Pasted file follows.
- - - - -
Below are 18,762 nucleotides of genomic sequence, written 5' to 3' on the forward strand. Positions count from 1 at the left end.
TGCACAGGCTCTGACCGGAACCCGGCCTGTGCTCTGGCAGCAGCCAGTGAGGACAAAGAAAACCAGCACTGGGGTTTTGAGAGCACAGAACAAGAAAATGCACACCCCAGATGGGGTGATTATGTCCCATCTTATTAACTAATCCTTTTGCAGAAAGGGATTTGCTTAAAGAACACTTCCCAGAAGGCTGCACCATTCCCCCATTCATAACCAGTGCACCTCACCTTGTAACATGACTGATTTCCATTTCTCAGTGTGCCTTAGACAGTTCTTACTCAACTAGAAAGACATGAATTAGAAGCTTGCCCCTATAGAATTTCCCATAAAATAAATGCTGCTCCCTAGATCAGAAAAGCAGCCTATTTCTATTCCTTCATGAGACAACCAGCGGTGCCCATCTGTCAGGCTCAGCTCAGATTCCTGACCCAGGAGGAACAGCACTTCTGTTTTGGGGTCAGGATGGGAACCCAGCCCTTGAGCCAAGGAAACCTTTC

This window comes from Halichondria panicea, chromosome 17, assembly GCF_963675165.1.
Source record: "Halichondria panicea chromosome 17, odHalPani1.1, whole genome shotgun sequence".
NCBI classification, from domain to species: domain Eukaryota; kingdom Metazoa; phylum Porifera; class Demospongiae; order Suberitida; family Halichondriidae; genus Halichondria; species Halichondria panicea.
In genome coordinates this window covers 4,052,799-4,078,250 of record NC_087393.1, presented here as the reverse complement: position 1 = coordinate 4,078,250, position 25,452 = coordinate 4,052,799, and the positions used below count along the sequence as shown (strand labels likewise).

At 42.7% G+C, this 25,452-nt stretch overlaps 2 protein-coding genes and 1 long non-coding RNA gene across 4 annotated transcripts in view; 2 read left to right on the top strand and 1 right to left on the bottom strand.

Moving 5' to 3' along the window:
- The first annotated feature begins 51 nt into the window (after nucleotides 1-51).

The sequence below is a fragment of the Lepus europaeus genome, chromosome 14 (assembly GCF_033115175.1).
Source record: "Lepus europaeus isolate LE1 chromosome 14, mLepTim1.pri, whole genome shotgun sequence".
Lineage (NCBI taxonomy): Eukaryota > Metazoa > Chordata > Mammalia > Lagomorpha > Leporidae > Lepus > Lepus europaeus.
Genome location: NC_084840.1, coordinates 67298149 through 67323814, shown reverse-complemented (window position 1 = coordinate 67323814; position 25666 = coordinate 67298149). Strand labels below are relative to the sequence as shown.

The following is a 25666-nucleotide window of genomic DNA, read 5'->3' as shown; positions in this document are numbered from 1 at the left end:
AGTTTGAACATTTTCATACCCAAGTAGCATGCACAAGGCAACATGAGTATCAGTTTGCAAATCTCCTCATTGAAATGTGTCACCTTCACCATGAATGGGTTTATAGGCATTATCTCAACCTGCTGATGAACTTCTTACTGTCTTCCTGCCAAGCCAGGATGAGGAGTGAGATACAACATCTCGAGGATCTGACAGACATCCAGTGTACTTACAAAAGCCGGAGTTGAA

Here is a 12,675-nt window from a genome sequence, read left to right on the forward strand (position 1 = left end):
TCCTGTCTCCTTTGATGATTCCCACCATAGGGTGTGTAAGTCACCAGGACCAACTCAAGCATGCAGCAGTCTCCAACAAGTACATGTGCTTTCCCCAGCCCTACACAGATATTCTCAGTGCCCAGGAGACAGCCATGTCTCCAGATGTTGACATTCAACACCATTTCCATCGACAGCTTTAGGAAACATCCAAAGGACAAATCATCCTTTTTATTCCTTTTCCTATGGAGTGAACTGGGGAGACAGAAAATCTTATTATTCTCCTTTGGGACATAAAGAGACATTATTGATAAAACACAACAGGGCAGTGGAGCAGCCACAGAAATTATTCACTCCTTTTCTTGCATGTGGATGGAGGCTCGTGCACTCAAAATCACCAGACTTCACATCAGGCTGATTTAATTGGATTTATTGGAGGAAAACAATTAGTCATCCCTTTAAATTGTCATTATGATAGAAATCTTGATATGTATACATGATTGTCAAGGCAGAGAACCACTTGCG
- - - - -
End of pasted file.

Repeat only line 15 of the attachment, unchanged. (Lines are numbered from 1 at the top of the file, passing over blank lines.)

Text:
AGTTTGAACATTTTCATACCCAAGTAGCATGCACAAGGCAACATGAGTATCAGTTTGCAAATCTCCTCATTGAAATGTGTCACCTTCACCATGAATGGGTTTATAGGCATTATCTCAACCTGCTGATGAACTTCTTACTGTCTTCCTGCCAAGCCAGGATGAGGAGTGAGATACAACATCTCGAGGATCTGACAGACATCCAGTGTACTTACAAAAGCCGGAGTTGAA